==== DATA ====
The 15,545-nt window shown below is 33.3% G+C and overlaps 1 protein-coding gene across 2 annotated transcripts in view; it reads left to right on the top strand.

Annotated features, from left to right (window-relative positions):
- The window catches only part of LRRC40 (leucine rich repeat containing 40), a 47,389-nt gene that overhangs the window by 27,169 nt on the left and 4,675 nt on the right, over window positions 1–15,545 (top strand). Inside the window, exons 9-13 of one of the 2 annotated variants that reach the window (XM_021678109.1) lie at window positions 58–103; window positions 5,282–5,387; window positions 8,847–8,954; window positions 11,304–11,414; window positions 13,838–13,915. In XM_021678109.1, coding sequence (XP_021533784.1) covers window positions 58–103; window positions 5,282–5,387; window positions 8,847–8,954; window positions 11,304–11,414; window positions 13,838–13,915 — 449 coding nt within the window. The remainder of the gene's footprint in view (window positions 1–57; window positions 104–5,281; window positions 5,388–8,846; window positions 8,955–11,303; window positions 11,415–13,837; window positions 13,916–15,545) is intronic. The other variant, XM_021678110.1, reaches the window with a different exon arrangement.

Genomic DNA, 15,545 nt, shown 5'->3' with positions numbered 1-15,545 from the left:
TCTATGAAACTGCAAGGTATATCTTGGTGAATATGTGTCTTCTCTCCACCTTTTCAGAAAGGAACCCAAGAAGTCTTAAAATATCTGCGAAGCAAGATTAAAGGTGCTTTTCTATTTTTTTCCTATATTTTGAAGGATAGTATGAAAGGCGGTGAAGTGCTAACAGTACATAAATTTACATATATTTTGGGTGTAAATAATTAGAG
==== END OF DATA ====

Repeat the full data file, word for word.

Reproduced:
The 15,545-nt window shown below is 33.3% G+C and overlaps 1 protein-coding gene across 2 annotated transcripts in view; it reads left to right on the top strand.

Annotated features, from left to right (window-relative positions):
- The window catches only part of LRRC40 (leucine rich repeat containing 40), a 47,389-nt gene that overhangs the window by 27,169 nt on the left and 4,675 nt on the right, over window positions 1–15,545 (top strand). Inside the window, exons 9-13 of one of the 2 annotated variants that reach the window (XM_021678109.1) lie at window positions 58–103; window positions 5,282–5,387; window positions 8,847–8,954; window positions 11,304–11,414; window positions 13,838–13,915. In XM_021678109.1, coding sequence (XP_021533784.1) covers window positions 58–103; window positions 5,282–5,387; window positions 8,847–8,954; window positions 11,304–11,414; window positions 13,838–13,915 — 449 coding nt within the window. The remainder of the gene's footprint in view (window positions 1–57; window positions 104–5,281; window positions 5,388–8,846; window positions 8,955–11,303; window positions 11,415–13,837; window positions 13,916–15,545) is intronic. The other variant, XM_021678110.1, reaches the window with a different exon arrangement.

Genomic DNA, 15,545 nt, shown 5'->3' with positions numbered 1-15,545 from the left:
TCTATGAAACTGCAAGGTATATCTTGGTGAATATGTGTCTTCTCTCCACCTTTTCAGAAAGGAACCCAAGAAGTCTTAAAATATCTGCGAAGCAAGATTAAAGGTGCTTTTCTATTTTTTTCCTATATTTTGAAGGATAGTATGAAAGGCGGTGAAGTGCTAACAGTACATAAATTTACATATATTTTGGGTGTAAATAATTAGAG